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Disability Rights Advocates is committed to maintaining a fully accessible website, compliant with Section 508 standards and the World Wide Web Consortium (W3C) Web Content Accessibility Guidelines (WCAG) for Priority Levels 1, 2 and 3. For more on our adherence to these guidelines, please see our summary of completed checkpoints.
What is Web Accessibility?
An accessible website is one that is usable by all people, without regard to the way in which user the user accesses the site. This goes beyond the realm of disability alone: an accessible website is usable by any browser, by any technology, and by any user. In terms of accessibility to persons with disabilities, this means the website must be accessible to all people, and much more than vision disabilities must be considered.
We are always interested in getting feedback on our website. If you have any comments or suggestions please send them to email@example.com.
dralegal.org Accessible Design Features
- “Access Keys”, “Help”, “Site Map” and “Search” are provided as alternative ways to assist the user in quickly finding content.
- Text sizes are relative so the user has the ability to increase or decrease all text sizes according to individual preferences or needs:
- Internet Explorer (IE) users: select View > Text Size
- Firefox users: select View > Zoom
- Google Chrome users: select the Chrome Menu > Zoom
- All informational images use <ALT> text (text equivalents). Images used for design and/ or layout are called from the style sheets or contain a null <ALT> attribute, helping to ensure maximum efficiency for those using screen readers and/or those who have images disabled or are using text browsers.
- A “Skip Navigation” link is located at the beginning of each page to enable those using screen readers or text browsers to skip navigation and jump directly to each page’s content.
- HTML headings are used properly, enabling users to more easily identify how content is organized on each page. A consistent approach to headings and layout makes the site accessible to users with learning or cognitive disabilities, and correct use of HTML heading tags makes navigation easy for users employing screen readers.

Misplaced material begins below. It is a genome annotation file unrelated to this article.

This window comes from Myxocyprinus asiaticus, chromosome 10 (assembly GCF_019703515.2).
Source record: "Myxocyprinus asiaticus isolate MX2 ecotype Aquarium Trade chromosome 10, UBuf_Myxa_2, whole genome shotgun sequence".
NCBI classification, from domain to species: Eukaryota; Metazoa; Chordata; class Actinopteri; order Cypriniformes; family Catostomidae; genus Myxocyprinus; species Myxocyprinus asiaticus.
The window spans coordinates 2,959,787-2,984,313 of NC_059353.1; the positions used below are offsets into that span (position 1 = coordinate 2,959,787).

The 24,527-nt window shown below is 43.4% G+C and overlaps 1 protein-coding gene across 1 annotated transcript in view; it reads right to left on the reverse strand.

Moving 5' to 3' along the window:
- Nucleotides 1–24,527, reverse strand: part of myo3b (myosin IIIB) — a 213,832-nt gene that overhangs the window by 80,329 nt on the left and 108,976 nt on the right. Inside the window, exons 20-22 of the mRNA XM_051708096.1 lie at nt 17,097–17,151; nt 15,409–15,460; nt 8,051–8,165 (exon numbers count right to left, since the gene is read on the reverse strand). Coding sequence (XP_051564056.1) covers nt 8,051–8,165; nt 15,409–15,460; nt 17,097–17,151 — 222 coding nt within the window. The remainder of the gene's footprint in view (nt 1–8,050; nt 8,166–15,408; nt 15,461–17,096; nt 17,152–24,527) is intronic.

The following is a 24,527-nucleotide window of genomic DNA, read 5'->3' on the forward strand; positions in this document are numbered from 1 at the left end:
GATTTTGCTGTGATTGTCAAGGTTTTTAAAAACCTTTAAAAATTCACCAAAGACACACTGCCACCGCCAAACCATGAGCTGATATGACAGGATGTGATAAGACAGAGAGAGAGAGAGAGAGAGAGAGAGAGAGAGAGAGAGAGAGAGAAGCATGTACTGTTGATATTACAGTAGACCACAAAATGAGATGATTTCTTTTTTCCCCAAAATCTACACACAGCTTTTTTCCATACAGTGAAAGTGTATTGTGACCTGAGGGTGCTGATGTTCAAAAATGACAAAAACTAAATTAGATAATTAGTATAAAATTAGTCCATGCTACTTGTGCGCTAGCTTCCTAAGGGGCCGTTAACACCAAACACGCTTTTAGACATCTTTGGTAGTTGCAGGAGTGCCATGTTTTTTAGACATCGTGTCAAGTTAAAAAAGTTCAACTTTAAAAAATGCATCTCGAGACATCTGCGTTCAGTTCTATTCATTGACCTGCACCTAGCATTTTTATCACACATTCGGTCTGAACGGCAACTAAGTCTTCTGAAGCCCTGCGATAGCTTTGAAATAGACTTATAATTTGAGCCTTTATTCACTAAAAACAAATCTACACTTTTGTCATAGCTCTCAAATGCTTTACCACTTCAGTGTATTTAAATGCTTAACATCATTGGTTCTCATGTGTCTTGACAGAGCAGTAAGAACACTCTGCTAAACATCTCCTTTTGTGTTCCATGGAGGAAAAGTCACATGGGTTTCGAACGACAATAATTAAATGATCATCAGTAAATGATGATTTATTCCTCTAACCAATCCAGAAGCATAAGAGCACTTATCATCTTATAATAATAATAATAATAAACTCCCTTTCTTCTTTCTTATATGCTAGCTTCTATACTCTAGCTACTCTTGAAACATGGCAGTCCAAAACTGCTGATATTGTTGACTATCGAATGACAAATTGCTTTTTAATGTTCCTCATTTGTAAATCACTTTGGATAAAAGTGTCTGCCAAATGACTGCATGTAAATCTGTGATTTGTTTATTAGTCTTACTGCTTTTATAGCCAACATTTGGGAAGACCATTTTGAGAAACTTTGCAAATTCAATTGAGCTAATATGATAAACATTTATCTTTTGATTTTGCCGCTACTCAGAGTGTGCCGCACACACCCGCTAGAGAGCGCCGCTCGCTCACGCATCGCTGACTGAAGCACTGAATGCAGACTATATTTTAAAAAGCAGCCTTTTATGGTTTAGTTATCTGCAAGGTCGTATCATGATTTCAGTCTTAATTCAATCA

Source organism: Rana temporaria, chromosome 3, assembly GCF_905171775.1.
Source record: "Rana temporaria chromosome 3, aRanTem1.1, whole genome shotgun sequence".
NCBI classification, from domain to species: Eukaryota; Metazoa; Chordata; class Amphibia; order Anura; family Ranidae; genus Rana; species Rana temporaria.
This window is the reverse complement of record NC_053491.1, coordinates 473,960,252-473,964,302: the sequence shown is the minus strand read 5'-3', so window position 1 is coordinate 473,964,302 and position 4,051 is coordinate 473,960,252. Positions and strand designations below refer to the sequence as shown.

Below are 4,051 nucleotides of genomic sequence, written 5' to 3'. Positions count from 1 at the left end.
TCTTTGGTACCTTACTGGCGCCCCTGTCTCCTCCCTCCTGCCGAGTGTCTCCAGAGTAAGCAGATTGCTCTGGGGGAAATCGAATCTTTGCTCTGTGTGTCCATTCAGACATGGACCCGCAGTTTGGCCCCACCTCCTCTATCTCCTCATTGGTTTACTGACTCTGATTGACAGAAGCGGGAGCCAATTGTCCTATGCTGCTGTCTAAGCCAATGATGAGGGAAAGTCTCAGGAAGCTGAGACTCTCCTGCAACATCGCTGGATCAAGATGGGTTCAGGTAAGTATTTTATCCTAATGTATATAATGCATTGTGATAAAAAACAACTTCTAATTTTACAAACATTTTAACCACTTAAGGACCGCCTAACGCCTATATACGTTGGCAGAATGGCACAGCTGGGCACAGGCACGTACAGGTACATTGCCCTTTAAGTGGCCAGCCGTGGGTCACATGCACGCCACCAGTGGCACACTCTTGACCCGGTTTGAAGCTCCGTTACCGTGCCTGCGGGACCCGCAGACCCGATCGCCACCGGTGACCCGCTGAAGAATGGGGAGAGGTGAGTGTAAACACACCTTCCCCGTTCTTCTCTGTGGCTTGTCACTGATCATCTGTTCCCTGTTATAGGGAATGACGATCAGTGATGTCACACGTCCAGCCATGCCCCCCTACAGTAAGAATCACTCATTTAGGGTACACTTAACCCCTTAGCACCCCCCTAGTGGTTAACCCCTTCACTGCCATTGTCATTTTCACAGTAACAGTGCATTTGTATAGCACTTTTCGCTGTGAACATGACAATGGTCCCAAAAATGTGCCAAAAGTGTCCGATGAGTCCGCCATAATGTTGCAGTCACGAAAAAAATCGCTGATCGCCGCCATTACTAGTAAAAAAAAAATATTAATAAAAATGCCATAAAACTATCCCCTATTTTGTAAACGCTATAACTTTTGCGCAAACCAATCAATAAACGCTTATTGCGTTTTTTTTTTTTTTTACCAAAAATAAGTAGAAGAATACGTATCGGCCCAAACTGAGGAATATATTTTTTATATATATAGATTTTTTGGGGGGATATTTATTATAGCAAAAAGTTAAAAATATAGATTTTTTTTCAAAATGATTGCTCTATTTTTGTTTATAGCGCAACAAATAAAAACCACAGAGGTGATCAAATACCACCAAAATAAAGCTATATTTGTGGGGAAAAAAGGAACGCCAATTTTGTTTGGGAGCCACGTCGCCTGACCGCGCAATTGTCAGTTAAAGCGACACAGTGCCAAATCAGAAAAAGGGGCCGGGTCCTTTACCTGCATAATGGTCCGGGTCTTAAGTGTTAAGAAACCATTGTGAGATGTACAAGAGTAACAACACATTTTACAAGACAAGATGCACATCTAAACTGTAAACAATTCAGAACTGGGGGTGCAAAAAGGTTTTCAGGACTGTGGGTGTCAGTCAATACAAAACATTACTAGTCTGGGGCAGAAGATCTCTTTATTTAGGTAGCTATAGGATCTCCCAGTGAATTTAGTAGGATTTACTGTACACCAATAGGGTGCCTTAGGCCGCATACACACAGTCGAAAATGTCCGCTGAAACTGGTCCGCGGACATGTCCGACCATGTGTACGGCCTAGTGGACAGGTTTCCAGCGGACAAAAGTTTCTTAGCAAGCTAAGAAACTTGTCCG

- Other HTML markup, such as <abbr> tags, are included to enhance accessibility. Where an acronym (such as DRA) is used, and the meaning is not clear through context, the <abbr> tag allows the user to mouse-over the acronym and read the expanded form. Screen readers should read the acronym’s expanded text by default.
- All form controls are properly labeled to ensure compatibility with assistive devices. Additionally, controls and navigation links are designed to be usable by those with motor disabilities or difficulty using a mouse: controls are large, and spaced far from each other, and links are always separated by non-linking text.
- Advanced CSS completely separates content from design, and images are kept to a minimum.This has several benefits including: faster page load, efficient website maintenance, and compatibility with assistive devices such as screen readers.
- An alternative style sheet for printer friendly pages is available for all files. Select File > Print Preview or use the ‘print friendly’ link found on each page.
- All pages are 100% XHTML compliant. By abiding by current published standards for web development, the site maximizes its compatibility with assistive technologies, and well as backwards compatibility with older devices or browsers.
Additional Resources for Accessible Website Design
- W3C Web Accessibility Initiative
- Web Content Accessibility Guidelines 1.0
- Web Content Accessibility Guidelines 2.0
- Section 508 website
- Section 508 standards for web-based applications
- Access Board’s guide to Section 508 standards for web-based applications
*Access keys are designed to provide those using assistive technologies with shortcuts to navigation.
Access keys consist of a single character and, when pressed, bring focus to the navigational element. It is important to note that the invocation of access keys depends on the operating system. For example, Windows operating systems generally require alt plus the access key.